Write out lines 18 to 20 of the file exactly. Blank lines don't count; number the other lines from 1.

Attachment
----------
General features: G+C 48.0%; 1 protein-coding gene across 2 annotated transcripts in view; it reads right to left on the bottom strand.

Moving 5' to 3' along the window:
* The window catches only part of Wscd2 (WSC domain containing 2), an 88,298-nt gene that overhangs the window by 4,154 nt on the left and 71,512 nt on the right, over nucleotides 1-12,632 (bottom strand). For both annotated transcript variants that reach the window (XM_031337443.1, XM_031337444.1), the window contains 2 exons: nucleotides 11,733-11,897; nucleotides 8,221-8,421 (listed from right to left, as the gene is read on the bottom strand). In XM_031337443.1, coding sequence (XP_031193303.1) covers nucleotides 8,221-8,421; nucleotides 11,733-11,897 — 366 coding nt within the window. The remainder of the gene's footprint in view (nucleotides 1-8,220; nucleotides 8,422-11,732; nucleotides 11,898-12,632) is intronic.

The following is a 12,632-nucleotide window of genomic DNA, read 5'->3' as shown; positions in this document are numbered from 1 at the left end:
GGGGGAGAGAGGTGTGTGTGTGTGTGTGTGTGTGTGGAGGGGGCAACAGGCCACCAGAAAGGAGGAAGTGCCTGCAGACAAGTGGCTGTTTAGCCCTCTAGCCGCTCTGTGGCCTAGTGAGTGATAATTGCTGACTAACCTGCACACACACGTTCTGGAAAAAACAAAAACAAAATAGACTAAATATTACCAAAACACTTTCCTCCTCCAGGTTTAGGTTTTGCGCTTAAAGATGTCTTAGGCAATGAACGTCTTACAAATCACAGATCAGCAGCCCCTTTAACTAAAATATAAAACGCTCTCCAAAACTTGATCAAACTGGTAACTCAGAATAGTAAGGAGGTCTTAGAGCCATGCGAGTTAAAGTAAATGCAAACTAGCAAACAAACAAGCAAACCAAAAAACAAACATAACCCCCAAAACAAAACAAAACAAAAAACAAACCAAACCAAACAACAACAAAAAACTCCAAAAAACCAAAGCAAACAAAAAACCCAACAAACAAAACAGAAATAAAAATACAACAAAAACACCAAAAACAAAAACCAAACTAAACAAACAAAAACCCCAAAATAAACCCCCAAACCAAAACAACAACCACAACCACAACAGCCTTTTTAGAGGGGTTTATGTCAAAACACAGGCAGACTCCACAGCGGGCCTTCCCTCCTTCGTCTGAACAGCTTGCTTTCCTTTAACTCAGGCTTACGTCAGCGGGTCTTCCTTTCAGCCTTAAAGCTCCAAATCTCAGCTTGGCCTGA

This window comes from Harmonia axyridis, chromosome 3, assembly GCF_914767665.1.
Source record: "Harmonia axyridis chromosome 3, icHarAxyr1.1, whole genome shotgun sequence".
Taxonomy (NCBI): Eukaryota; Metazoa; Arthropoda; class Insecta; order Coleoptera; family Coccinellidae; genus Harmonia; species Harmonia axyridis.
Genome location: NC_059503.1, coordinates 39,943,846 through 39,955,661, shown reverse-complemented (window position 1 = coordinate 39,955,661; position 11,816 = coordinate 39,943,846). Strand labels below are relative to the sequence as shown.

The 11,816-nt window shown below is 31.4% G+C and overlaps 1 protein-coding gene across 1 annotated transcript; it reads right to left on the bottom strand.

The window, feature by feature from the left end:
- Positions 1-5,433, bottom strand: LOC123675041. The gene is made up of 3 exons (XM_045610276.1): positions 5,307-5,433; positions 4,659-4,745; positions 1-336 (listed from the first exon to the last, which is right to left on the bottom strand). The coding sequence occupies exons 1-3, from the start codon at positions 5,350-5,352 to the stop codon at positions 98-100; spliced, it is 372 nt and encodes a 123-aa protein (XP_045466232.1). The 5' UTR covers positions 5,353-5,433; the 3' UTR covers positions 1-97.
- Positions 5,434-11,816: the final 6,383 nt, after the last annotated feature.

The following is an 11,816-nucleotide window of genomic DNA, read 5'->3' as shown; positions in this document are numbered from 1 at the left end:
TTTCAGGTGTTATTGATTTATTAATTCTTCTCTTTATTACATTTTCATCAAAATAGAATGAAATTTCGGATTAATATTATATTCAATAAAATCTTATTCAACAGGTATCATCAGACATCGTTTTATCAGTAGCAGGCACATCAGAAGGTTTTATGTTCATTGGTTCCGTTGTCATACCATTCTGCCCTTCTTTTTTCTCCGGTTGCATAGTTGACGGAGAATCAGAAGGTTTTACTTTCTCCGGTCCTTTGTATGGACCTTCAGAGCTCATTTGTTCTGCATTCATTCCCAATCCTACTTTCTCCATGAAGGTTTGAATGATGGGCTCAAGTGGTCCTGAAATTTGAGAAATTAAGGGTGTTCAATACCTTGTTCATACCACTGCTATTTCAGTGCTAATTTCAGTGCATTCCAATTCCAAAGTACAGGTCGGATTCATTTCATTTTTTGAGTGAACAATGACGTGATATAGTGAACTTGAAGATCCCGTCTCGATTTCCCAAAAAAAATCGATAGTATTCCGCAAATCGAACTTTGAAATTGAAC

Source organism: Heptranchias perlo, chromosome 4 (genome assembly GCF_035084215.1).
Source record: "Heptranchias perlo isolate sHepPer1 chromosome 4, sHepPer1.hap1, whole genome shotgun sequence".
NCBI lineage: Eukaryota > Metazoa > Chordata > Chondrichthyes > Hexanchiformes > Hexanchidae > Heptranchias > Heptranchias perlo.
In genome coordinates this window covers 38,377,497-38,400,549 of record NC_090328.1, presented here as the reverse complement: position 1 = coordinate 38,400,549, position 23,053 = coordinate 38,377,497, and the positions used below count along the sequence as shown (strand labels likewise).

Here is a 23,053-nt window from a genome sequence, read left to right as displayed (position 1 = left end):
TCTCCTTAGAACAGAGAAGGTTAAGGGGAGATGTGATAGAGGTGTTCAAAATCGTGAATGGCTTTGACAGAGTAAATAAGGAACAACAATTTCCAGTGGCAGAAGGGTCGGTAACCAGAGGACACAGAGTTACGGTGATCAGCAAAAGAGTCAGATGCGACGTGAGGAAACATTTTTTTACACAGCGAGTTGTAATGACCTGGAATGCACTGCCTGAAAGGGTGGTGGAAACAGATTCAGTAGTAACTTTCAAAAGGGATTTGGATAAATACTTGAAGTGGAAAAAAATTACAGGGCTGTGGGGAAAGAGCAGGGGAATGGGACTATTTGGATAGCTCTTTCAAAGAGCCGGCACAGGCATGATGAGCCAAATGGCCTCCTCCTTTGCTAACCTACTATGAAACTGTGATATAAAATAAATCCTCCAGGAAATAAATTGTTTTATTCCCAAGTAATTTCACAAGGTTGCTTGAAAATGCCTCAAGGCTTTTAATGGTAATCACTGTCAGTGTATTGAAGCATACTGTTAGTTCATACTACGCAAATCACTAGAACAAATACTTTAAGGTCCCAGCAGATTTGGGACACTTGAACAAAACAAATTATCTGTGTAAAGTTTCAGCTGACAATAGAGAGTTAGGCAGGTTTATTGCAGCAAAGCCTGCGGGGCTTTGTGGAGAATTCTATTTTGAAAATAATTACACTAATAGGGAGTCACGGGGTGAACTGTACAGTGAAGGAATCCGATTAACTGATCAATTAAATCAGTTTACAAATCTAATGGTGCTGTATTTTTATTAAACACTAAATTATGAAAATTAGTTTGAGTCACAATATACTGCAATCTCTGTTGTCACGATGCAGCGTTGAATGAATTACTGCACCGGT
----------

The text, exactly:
NCBI lineage: Eukaryota > Metazoa > Chordata > Chondrichthyes > Hexanchiformes > Hexanchidae > Heptranchias > Heptranchias perlo.
In genome coordinates this window covers 38,377,497-38,400,549 of record NC_090328.1, presented here as the reverse complement: position 1 = coordinate 38,400,549, position 23,053 = coordinate 38,377,497, and the positions used below count along the sequence as shown (strand labels likewise).

Here is a 23,053-nt window from a genome sequence, read left to right as displayed (position 1 = left end):